But as an imperfect person whose spirituality and connection with Christ has been one of the few fulfilling constants in my life, I’m somewhat conflicted about this story. Should I feel so happy about it? It’s human nature to fear what the mind can’t grasp, and, more commonly, to fear the unknown of the future. If Bruce can become Caitlyn, will the world slide into a 2015 Sodom and Gomorrah? Not likely. But from what I gathered in conversations since Caitlyn splashed gender identity in the world’s face back in April with the help of Diane Sawyer, the fear of limitless tolerance for all behaviors and acts––sexual or otherwise––puts the fear of God in folks. This is especially true for those who interpret the Bible in a strict manner.
Months after her exclusive sit-down interview, Caitlyn’s PR-perfect rollout and coming out party still prompts a flood of ignorance exchanged along timelines. Though I celebrate Caitlyn’s strength to put such a heavily guarded burden on front street, I realize that opposing opinions also have a space in this conversation, especially if I myself can’t fully reconcile my spirit to a definitive comprehension about a man becoming a woman. However, it’s the use of religion to justify distasteful commentary and hatred that conjures my feelings of doubt and confusion in organized religion. I’ve never in my life felt in my heart a reason to be disgusted by anyone in the LGBT community. What happened to all the biblical lessons of acceptance, compassion, tolerance and love? Sure, my Christian upbringing––the cornerstone of most black folks’ rearing––defined what behaviors were deemed inappropriate or ungodly. But I gravitated toward the teachings that required us not to pass judgment, that taught us no sin outweighed another, and that love was to be shown just as Christ loved us, regardless of understanding. Cherry-picking the sins of others to condemn while ignoring our own is deplorable at best and doesn’t lend itself to assisting the Christian agenda. It’s supposed to be all about love, right?
So yes, for some, older generations especially, Bruce becoming Caitlyn is simply an action outside of their mental wheelhouse. It’s going to take time for some to fully accept this metamorphosis. And, again, my Millenial mind doesn’t completely compute the breadth of it all either. But in light of such public fanfare, there should be several conversations and some healing that takes shape without the desire to eradicate whole groups of people, shame them, or throw around despicable adjectives in comment sections.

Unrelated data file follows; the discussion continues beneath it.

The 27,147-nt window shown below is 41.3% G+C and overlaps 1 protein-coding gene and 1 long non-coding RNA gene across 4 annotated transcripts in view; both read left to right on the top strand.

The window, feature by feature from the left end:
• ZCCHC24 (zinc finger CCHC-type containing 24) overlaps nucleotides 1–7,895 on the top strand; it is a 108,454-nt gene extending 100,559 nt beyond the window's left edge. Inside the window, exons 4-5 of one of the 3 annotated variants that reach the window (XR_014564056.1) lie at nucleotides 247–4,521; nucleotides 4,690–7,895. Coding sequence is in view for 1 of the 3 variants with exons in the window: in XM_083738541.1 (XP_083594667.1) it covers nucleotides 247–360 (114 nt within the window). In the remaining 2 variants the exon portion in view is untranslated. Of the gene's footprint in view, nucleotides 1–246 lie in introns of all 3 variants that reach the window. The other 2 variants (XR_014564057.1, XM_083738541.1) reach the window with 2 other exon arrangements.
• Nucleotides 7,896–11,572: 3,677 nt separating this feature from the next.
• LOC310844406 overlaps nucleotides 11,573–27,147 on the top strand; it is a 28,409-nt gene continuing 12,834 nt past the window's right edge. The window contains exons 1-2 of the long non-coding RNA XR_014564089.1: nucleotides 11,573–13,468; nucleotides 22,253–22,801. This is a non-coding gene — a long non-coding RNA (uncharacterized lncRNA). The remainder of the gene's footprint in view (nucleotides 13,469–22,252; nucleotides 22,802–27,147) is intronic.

I know for sure that I’m a believer in people being able to fully self-actualize––as long as they’re not harming themselves or others––and live as they feel God intended them to live. And I have no say in how that evolves. My only obligation is to share how I feel honestly and with respect while allowing others to do the same. I can’t nail others to the wall for their thoughts and choices, just as I don’t want to have to bite my own tongue.
I don’t always know whether my beliefs are blindly leading me to accept what’s wrong or what’s right, but I’m happy that Jenner now feels “free” and others like her are afforded that same opportunity. And for now, I can safely rest my faith on that.
On Brittney Griner, AzMarie, And Girl Crushes: Are We Moving Away From A Dependency On Sexual Labels?
I was recently listening to one of my favorite podcasts, The Read, and they were playing the game F**k, Marry, Kill. This lighthearted social icebreaker game, usually played over a few spirited beverages, asks players to choose whom they would f**k, marry, and kill out of three people. Usually, players are given a list of celebrities, but with added alcohol consumption, over time the names listed can shift from celebrity eye candy to people everyone in the group knows.
Crissle, The Read’s female co-host, was made to choose between Brittney Griner, AzMarie Livingston, and Queen Latifah. Of those three names I was only familiar with Queen Latifah, so I did what any inquisitive mind should do: I turned to my trusty friend Google. I searched for Brittney Griner first and was directed to her Facebook page. Griner, 24, is the 2014 WNBA Defensive Player of Year, stands 6’8” tall with an 88-inch wingspan, and a wears a men’s size 17 shoe. She is the author of the memoir In My Skin: My Life On and Off The Basketball Court.
I went on to search for AzMarie Livingston. Born Ashley Marie Livingston (she has fused her first and middle name together), she is a model and actress standing 5’10” tall. She appeared on America’s Next Top Model: British Invasion and was known for her elaborate tattoos and androgynous style. She recently appeared on the hit Fox show Empire as Chicken, one of Hakeem Lyons’s homies and his designated driver.
Both women are openly gay. Griner is engaged to fellow WNBA player Glory Johnson, and Livingston has been rumored to be in a relationship with actress Raven-Symoné.
Reading about these two women, their accomplishments thus far, and their fearlessness to be who they are while standing firm in their beliefs, was inspiring. What baffled me most, however, were comments that alleged heterosexual women posted under their pictures: